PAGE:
The leader needs to be very careful to explain why a particular decision was made to avoid mistrust and resentment. This shows that the leader is cognizant of acting against the will of some of the team members. By acknowledging this, the leader shows respect for the process, and the team will not walk away wondering if their opinions even matter.
Be careful with making decisions without the team
Democratic leaders need to make fast decisions independently, but they should be avoided when possible. Decisions that do not affect the team and decisions that must be made very fast are examples of when participation cannot be secured.
The leader can avoid any fallout by simply informing the team about the decision taken and why the team could not be involved in it. If the leader has reasons that make sense, which is mostly the case, the team will likely accept the situation and move forward.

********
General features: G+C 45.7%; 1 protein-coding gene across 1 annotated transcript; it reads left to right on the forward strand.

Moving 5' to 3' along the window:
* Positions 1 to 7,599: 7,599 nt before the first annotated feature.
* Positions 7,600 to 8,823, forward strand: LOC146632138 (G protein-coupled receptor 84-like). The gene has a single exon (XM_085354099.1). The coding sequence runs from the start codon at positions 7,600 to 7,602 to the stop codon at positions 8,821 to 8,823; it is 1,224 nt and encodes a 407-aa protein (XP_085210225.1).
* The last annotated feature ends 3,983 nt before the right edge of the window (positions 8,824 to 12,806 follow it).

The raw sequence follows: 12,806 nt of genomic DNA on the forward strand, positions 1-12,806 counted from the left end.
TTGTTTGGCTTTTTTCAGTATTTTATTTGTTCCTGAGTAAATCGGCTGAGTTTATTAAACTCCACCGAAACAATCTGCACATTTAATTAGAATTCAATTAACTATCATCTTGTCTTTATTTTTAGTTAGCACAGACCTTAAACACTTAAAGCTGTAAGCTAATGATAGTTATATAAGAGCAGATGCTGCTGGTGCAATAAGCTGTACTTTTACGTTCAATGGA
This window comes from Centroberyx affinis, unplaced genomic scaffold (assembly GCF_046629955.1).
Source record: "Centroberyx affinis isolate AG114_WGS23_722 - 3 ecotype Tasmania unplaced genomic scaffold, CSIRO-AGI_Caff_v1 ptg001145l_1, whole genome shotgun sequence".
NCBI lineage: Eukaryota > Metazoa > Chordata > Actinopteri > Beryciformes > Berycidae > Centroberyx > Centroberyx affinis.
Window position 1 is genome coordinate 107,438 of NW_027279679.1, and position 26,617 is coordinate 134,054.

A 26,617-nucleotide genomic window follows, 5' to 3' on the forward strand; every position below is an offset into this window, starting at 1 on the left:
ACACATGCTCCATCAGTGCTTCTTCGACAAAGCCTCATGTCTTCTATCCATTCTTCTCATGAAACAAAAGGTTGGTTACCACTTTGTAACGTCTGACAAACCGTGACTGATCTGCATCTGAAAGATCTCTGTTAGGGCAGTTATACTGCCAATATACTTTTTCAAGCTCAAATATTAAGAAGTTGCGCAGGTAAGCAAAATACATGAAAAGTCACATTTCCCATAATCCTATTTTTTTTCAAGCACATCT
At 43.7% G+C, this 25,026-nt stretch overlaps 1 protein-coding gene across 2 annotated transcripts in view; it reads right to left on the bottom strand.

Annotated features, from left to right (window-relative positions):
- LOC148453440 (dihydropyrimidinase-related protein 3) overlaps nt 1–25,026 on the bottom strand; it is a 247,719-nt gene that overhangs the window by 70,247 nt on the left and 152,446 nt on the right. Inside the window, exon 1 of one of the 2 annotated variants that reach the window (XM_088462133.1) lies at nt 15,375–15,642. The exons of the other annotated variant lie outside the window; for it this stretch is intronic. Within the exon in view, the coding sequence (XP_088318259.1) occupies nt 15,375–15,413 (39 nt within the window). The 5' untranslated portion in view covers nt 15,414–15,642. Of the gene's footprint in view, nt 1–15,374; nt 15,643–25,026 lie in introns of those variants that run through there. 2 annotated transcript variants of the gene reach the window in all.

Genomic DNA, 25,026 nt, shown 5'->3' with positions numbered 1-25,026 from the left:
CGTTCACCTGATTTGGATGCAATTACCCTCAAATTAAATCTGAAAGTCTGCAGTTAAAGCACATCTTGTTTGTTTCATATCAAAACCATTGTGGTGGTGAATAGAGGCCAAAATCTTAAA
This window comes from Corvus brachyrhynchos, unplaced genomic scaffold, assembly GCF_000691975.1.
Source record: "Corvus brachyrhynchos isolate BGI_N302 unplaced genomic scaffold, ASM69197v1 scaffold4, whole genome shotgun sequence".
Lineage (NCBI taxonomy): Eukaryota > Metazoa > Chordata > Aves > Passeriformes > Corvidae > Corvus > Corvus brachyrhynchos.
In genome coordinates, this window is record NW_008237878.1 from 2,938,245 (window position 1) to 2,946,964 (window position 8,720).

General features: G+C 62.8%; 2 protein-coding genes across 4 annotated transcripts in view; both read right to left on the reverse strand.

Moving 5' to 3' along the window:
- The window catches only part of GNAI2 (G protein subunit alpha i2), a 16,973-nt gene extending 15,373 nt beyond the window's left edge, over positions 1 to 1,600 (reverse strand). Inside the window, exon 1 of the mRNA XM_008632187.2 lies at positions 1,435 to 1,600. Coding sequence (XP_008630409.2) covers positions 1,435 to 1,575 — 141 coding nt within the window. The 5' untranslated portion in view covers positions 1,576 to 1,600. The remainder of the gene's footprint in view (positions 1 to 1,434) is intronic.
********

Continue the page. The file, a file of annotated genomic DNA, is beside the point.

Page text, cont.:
This avoids the pitfall of the decision-making process is too time-consuming. For additional information on the implementation of this style, you can refer to our article about Democratic Leadership Examples in the workplace. If you are serious about becoming a manager or increasing your impact and performance as a leader, you should consider our democratic leadership course which will transform you into a better and more modern leader.
Alternate democratic leadership with other leadership styles
When there is no time to be democratic, the leader needs to use another style, such as commanding leadership. When the leader is working with one person on their personal development, again, it is not time to be democratic but rather to be coaching. When goals and milestones must be met, and the team disagrees on the importance, the leader might need to use some pacesetting leadership. (Join our newsletter and get some of my secret tips for each of the Goleman leadership styles.)
You get the point. Do not entirely depend on a single leadership style since it will not fit all situations. Construction workers use several tools and not just a hammer, so why shouldn’t leaders use different tools for different situations? Check out transformational vs democratic leadership if you are interested.